Viva Garage Rock! Nuggets Turns 50 (review)

Nuggets: Original Artyfacts from the First Psychedelic Era, 1965-1968: 50th Anniversary Box Set (Rhino)

The seminal, original double LP get expanded to 5 discs, offering even more garage-rock heaven

The original, 2-LP, Nuggets set, released in 1972, was unbelievably influential – essentially setting the stage for the back-to-basics punk movement which would emerge later in the decade.  Curated and annotated by critic Lenny Kaye, the 27 songs helped usher in what later became known as “garage rock.”  The original set has been enlarged for its 50th anniversary, adding a Nuggets vol. 2 that was slated for release, but never actually issued, plus a 5th LP titled “Also Dug-Its,” featuring even more songs that were considered, but left off, the initial collection.

Leading off with the trippy, fuzz guitar of The Electric Prunes’ “I Had Too Much to Dream Last Night,” the first Nuggets set features plenty of punk sneering, like “Dirty Water” from the Standells and “Pushin’ Too Hard” by the Seeds.  But, you also get Beatle knockoffs like “Lies” by the Knickerbockers, the Dylan ode “A Public Execution” by Mouse, and a pre-Aretha version of “Respect” by the Vagrants.  There’s party rock, like “Farmer John” from the Premiers, and acid rock freak-outs like “Baby Please Don’t Go” by the Amboy Dukes.  

There were out and out pop perfections like the Beach Boys’ inspired “My World Fell Down” by Sagittarius, the jangly “Sugar and Spice” by the underrated Cryan’ Shames, and the dizzying height of “Open My Eyes” by Todd Rundgren’s first band, The Nazz.  

If all of this sounds sort of difficult to categorize, it is.  In the new liner notes, Kaye admits that he just compiled a bunch of his favorite songs in hopes that Elektra records would like his idea.  They did, and Nuggets created a mild sensation.  

After the initial Nuggets release, there were plans for a followup – a tracklist was assembled, but nothing materialized, largely due to difficulty in trying to license the songs.  This proposed album has now emerged as Nuggets Vol 2.  It starts with the rather un-garage “Do You Believe in Magic” from the Lovin’ Spoonful, but Kaye had posed the question in the first Nuggets’ liner notes of whether “the magic’s in the music…”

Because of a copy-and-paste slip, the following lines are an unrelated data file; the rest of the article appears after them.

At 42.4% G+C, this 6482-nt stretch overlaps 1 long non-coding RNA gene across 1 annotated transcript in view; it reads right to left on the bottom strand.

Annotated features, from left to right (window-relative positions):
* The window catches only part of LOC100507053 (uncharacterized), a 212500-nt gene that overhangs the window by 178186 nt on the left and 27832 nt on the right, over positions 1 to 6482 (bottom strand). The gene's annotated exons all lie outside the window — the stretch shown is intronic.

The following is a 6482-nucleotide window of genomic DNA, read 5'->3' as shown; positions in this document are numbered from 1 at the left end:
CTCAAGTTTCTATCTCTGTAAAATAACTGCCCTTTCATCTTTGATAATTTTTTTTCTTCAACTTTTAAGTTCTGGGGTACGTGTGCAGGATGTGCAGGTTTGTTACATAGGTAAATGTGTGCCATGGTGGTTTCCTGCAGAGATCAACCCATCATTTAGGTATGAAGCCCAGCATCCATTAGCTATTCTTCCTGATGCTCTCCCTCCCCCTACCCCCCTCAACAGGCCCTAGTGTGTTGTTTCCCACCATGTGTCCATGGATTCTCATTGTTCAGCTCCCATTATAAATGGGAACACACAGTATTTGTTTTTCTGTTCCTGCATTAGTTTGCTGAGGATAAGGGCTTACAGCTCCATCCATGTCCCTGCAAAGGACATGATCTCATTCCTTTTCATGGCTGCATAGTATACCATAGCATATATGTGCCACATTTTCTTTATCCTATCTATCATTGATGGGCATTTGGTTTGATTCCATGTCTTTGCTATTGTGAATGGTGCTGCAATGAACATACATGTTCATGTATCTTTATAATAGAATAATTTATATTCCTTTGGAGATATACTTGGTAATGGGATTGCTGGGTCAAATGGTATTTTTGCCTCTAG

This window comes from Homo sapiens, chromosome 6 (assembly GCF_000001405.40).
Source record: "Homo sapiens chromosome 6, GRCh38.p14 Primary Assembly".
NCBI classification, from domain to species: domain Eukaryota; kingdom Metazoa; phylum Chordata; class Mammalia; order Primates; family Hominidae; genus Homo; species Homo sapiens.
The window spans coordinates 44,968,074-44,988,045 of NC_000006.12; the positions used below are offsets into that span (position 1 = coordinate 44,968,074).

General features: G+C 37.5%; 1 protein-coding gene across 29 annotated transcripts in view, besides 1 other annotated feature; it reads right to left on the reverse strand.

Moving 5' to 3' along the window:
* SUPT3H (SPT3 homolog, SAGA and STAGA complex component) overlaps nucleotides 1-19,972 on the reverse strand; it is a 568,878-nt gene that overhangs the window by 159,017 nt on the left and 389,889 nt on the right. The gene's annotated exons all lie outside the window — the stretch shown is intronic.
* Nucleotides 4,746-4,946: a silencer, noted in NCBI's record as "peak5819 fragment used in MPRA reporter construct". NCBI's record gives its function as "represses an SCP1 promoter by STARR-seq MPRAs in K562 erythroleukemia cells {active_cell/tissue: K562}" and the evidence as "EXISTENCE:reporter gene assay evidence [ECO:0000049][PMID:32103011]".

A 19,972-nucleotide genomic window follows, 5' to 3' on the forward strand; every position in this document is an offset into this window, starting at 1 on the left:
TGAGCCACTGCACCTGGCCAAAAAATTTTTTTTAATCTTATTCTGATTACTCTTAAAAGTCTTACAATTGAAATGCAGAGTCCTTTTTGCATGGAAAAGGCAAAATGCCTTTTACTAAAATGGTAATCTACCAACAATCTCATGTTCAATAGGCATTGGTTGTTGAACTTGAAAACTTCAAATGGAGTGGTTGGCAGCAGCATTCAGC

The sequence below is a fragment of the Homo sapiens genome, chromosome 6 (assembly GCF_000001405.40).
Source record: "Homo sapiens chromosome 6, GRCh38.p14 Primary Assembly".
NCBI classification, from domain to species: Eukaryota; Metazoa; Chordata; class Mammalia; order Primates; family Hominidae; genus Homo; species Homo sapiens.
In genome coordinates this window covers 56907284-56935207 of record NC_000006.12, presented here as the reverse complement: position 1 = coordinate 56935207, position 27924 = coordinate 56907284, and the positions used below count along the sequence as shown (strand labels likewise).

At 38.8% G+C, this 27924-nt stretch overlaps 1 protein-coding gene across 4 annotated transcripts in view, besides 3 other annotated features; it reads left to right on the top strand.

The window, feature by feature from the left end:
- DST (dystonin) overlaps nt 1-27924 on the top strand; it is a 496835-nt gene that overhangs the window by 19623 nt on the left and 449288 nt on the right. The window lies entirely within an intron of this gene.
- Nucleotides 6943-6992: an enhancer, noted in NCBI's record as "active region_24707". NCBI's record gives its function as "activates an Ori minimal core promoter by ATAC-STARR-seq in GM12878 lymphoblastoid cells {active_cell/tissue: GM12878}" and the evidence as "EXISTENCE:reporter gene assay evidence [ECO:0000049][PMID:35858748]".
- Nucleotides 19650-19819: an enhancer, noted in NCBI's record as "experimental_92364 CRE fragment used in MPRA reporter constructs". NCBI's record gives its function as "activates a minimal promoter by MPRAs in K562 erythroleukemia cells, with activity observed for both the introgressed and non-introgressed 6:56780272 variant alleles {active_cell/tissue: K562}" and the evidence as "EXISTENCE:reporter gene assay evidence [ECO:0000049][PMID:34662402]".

Heavy-hitters like “Seven and Seven Is” by Love and “Little Girl” by the Syndicate of Sound sit alongside the more obscure, proto punk of “Action Woman” by The Litter, and the clever knocking percussion of “Open Up Your Door” by Richard and the Young Lions.  Kaye admits that “96 Tears” by ? & the Mysterians is sort of the garage rock “holy grail,” because they were unable to license it for the original Nuggets, but it’s here now (but honestly, where is “Gloria” by Shadows of Knight?). 

There are several tracks by artists who would gain fame later.  The Pleasure Seekers were made up of all girls, and fronted by Suzi Quatro, and are here with “What a Way to Die,” while the jangly “It’s Cold Outside” from The Choir featured 1/2 of the future band, the Raspberries.  

But wait…there’s even more.  A fifth album is included, called “Also Dug-its,” which features songs that were in the running for the original collection, but never made it.  Some of these are sheer brilliance, like “99th Floor,” from the pre-ZZ Top, Billy Gibbons-led Moving Sidewalks, the pure pop of “Yellow Balloon” from Yellow Balloon, and the Mamas & Papas-esque “It’s a Happening Thing” by the Peanut Butter Conspiracy.  Others are head-scratchers.  What the hell is “Nina Kocka Nina” by the Dinks?  And, apparently, Elektra Record founder Jac Holzman wanted “Don’t Tie Me Down” by Little Anthony and the Imperials included on the original Nuggets.  Um, sorry Jack…it doesn’t fit.

Rhino has faithfully reproduced the look of the original set, right down to the replica “Something Out of the Ordinary” original Elektra inner sleeves.  The original liner notes by Kaye are included.  However, there are a few differences.  The running length of all the songs has been corrected – sometimes drastically different.  For instance, “Pushin’ Too Hard” by the Seeds was credited running at 3:03, when, in fact, it times at a leaner 2:37.  The sound quality is also vastly upgraded – these versions jump out of the speakers in clarity.  

The packaging, in a shiny silver box, really stands out.  There’s a booklet with several essays, and original notes from an early version of Nuggets – all adding to the mystique of this hallowed music.

The original Nuggets gave birth to “garage rock,” and in doing so, influenced a great deal of what came after.  This 50th anniversary set is a testament to the great legacy that lives on.  —Tony Peters